Friday, November 11, 2005

NYT: "Senate Approves Limiting Rights of U.S. Detainees" (Eric Schmitt)

The Senate voted Thursday to strip captured "enemy combatants" at Guantanamo Bay, Cuba, of the principal legal tool given to them last year by the Supreme Court when it allowed them to challenge their detentions in United States courts.
[. . .]
If approved in its current form by both the Senate and the House, which has not yet considered the measure but where passage is considered likely, the law would nullify a June 2004 Supreme Court opinion that detainees at Guantanamo Bay had a right to challenge their detentions in court.

[. . .]
Nearly 200 of roughly 500 detainees there have already filed habeas corpus motions, which are making their way up through the federal court system. As written, the amendment would void any suits pending at the time the law was passed.
The vote also came in the same week that the Supreme Court announced that it would consider the constitutionality of war crimes trials before President Bush's military commissions for certain detainees at Guantanamo Bay, a case that legal experts said might never be decided by the court if the Graham amendment became law.

The above is from Eric Schmitt's "Senate Approves Limiting Rights of U.S. Detainees" in this morning's New York Times.

The vote passed thanks to five so-called Democrats who felt this was just the thing the country needed. Five Democrats voted for this ___. The five idiots, losers, creeps and disgusting ___s? No list of disappointments is ever complete without Joe Lieberman.

Kent Conrad's spine goes in an out. On this vote, it collapsed yet again allowing him to join the five. Ben Nelson (Nebraska) who's does the best Joe Lieberman impression in the Senate is a famaliar face on lists of disappointments.

Fourth on the list, Mary Landrieu -- who apparently has tired of waking the displaced from Hurricane Katrina to traipse through shelters for photo ops and footage (which she'd be wise not to use in a 2008 campaign). If you missed it:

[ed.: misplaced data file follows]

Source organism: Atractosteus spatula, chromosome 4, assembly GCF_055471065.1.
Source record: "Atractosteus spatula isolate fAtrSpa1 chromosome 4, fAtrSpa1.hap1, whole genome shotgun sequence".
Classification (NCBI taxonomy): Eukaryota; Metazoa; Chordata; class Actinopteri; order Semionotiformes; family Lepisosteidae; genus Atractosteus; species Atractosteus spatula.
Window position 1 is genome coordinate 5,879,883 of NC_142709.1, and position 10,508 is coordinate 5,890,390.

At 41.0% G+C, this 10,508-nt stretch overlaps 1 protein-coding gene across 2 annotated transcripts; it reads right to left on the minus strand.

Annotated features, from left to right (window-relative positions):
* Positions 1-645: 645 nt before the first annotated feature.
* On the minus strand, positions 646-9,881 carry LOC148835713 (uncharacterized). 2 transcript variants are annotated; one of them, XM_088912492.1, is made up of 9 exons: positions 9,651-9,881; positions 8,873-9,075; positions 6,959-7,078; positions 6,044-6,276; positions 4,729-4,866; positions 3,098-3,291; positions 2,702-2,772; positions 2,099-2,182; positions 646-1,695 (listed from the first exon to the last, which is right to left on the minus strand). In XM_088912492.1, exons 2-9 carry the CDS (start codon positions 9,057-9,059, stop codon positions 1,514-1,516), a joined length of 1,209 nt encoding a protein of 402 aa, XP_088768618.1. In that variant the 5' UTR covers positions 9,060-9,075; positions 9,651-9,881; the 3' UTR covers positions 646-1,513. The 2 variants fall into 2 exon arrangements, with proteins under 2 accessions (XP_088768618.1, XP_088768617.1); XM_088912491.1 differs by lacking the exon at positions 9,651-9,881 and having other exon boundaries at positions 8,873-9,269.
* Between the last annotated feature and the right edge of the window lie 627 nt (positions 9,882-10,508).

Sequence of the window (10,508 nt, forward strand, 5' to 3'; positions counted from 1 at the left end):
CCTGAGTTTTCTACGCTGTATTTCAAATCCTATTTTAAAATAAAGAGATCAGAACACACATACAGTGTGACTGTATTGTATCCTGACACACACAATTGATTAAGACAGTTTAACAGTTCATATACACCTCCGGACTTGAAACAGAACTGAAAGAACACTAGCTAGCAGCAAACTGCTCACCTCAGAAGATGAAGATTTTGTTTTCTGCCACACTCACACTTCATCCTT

AMY GOODMAN: They said they didn't want to us film inside there. Has anyone been allowed to film?
WILLIAM ANSARDI: Mary Landrieu was here with her film crew.
AMY GOODMAN: The senator?
WILLIAM ANSARDI: The senator, yes.
AMY GOODMAN: Did they ask your permission to take your picture?

WILLIAM ANSARDI: They didn’t ask my permission. She came in and did showboating up there, and they took pictures of everybody sleeping about 10:00-10:30 at night. I didn't see her ask anybody how they were doing or anything. But she just come in and did her little crew. And she left. I haven't seen her since. Peyton and Eli Manning came here and they did more for the spirit of these people than what Mary Landrieu and all these other great politicians we got.

The fifth vote was Ron Wyden. I'm not sure whether it's fair to make a joke about Wyden because I'm honestly not sure he knew what he was voting for. Take yesterday:

AMY GOODMAN: Senator Wyden, we only have 30 seconds. I just want to follow up on the discussion we had earlier, you might have caught the tail end of, and that is that the President's appointment of Stewart Simonson, who is head of Office of Public Health Emergency Preparedness within the Department of Health and Human Services being the former corporate council of Amtrak. Do you think this is another example of crony appointments that could endanger this country like Michael Brown, former head of FEMA?
SEN. RON WYDEN: This should be a very important hearing where he's questioned thoroughly about how he's going to act in the public interest. Too often these kinds of appointments are just skated through. Those days are over.
AMY GOODMAN: Well, he already is head of it.
SEN. RON WYDEN: Well, I think what we've got to do is look further into his background and make sure that the positions that he's going to stake out are in the public interest.